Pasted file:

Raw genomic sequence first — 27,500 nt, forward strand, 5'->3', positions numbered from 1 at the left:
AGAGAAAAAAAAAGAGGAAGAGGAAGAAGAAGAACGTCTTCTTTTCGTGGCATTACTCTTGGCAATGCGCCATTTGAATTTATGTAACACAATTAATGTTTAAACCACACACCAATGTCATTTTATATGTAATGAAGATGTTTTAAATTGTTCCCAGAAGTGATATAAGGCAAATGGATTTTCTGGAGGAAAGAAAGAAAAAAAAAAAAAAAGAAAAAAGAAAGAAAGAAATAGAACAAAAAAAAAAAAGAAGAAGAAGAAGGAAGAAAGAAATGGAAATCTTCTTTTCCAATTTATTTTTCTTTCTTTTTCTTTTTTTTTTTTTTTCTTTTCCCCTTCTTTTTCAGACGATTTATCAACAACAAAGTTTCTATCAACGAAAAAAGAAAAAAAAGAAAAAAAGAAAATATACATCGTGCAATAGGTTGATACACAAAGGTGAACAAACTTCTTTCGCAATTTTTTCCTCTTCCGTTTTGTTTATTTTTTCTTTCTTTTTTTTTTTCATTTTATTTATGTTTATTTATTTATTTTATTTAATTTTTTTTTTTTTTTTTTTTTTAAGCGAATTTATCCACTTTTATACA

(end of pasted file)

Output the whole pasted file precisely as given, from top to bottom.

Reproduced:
Raw genomic sequence first — 27,500 nt, forward strand, 5'->3', positions numbered from 1 at the left:
AGAGAAAAAAAAAGAGGAAGAGGAAGAAGAAGAACGTCTTCTTTTCGTGGCATTACTCTTGGCAATGCGCCATTTGAATTTATGTAACACAATTAATGTTTAAACCACACACCAATGTCATTTTATATGTAATGAAGATGTTTTAAATTGTTCCCAGAAGTGATATAAGGCAAATGGATTTTCTGGAGGAAAGAAAGAAAAAAAAAAAAAAAGAAAAAAGAAAGAAAGAAATAGAACAAAAAAAAAAAAGAAGAAGAAGAAGGAAGAAAGAAATGGAAATCTTCTTTTCCAATTTATTTTTCTTTCTTTTTCTTTTTTTTTTTTTTTCTTTTCCCCTTCTTTTTCAGACGATTTATCAACAACAAAGTTTCTATCAACGAAAAAAGAAAAAAAAGAAAAAAAGAAAATATACATCGTGCAATAGGTTGATACACAAAGGTGAACAAACTTCTTTCGCAATTTTTTCCTCTTCCGTTTTGTTTATTTTTTCTTTCTTTTTTTTTTTCATTTTATTTATGTTTATTTATTTATTTTATTTAATTTTTTTTTTTTTTTTTTTTTTAAGCGAATTTATCCACTTTTATACA